Count this as a give-back game by the Seattle Mariners to their King on the eve of his 10th anniversary in the big leagues. And a victory over the elements at Coors Field.
After so often squandering wonderful performances by Felix Hernandez over the years, the Mariners mustered a three-homer attack Monday night when the numbers suggest he wasn’t in top form.
The result was an 8-7 victory over the Colorado Rockies that included a hold-on, heart-stopping thrill ride at the end.
“It was crazy,” shortstop Brad Miller said, “but we got it done.”
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Carson Smith wiggled out of a first-and-third jam with one out in the ninth inning after the Rockies scored three runs and threatened to pull off a stunning comeback victory.
“We got the win,” Smith said. “That’s my job. That’s what I was there to do. Unfortunately, I let in some runs beforehand but, overall, we got the win. That’s a step in the right direction.”
Hernandez (13-6) insisted he had good stuff despite allowing four runs and 11 hits in 62/3 innings. Take him at his word. He isn’t shy at self-criticism after what he views as poor outings.
“It’s a little different,” he admitted. “High altitude. You get tired real quick. But I was fine. I had good stuff. I had a good fastball, but I think I was up in the zone a little bit. That’s why they got a lot of hits.
“But I was able to make pitches when I needed to.”
It was 10 years ago Tuesday that Hernandez, at age 19, made his major-league debut by pitching well in a loss at Detroit.
“Do I look like I’ve spent 10 years here?” he parried. “I mean … yeah, it looks like I’ve been here 10 years.”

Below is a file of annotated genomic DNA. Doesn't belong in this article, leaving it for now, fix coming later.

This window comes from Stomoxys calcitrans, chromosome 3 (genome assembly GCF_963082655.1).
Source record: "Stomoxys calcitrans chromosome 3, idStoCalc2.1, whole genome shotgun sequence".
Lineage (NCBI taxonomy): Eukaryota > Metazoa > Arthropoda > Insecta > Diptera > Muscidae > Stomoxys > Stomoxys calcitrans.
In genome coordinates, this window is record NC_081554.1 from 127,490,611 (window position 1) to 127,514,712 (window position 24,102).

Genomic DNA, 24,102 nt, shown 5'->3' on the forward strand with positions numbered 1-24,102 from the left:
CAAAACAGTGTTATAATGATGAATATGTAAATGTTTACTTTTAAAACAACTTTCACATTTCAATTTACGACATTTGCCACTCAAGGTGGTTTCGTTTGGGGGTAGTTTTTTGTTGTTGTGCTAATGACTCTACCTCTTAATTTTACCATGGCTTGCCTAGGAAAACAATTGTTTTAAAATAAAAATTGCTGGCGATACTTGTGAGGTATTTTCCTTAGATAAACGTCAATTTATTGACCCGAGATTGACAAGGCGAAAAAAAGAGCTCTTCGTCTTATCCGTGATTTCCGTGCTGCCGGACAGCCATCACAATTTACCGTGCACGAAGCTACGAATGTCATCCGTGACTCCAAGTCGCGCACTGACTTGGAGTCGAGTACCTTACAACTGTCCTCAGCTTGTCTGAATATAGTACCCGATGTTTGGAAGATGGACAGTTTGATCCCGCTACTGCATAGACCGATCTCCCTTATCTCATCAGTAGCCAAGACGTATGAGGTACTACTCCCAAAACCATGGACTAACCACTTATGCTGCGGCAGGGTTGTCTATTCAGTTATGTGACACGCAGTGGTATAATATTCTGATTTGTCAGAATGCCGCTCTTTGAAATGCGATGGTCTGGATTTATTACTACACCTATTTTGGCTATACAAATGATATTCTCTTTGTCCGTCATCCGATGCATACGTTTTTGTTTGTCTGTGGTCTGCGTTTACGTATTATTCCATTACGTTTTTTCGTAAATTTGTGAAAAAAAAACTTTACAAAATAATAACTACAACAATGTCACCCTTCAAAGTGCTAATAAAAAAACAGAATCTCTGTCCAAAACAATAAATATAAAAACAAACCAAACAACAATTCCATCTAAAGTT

On Monday, the Mariners built a 7-1 lead through 21/2 innings on homers by Kyle Seager, Nelson Cruz and Miller against Colorado starter Eddie Butler, who departed after four innings.
“What they always say (about Coors Field) held true today,” Seager said. “You’ve always got to keep adding on. Because you never know. No lead is too safe.”
On cue, the Rockies began chipping away. Two runs in the fourth inning and another in the sixth. The Mariners pushed back to 8-4 on Robinson Cano’s two-out RBI double in the seventh.
Joe Beimel got the final out in the seventh after replacing Hernandez. Tom Wilhelmsen worked around a pair of two-out singles in the eighth by striking out Jose Reyes with runners at second and third.
Then it got wild.
When Wilhelmsen gave up a leadoff single in the ninth inning, the Mariners called on lefty Rob Rasmussen, one of the pitchers they acquired last Friday from Toronto for reliever Mark Lowe.
Rasmussen jumped ahead 0-2 on Carlos Gonzalez before yielding a line single. The Mariners then summoned Smith, who struck out D.J. LeMahieu before yielding a two-run double to Ben Paulsen.
That made it 8-6.
A single by Lake Washington High grad Nick Hundley through the right side, after Smith failed to get a check-swing call for a third strike, scored Paulsen. After Brandon Barnes replaced Paulsen as a pinch runner, Kyle Parker singled to right.
The tying run was on third, and the winning run was on first with one out.
“I knew my job was either to get a double-play ball or a strikeout,” Smith said. “Those were my two options.”
Smith struck out pinch-hitter Michael McKenry before closing out the game when Charlie Blackmon, who already had four hits, flied to center.
“Don’t think there was a single guy on the bench,” McClendon said, “whose heart didn’t stop when Blackmon hit that ball.”
After all, Coors had already flashed its high-altitude thin air by yielding a homer to Cruz, when he was jammed, and to Miller on an opposite-field floater that just kept going.
But Austin Jackson made the catch, and Smith had his 10th save in 12 chances. Butler (3-8) got the loss.
“It was pretty special to watch Carson get out of that,” Seager said. “A couple of guys got hits off him, and the tying run was on third with one out. To watch him bear down and make some pretty special pitches was nice.”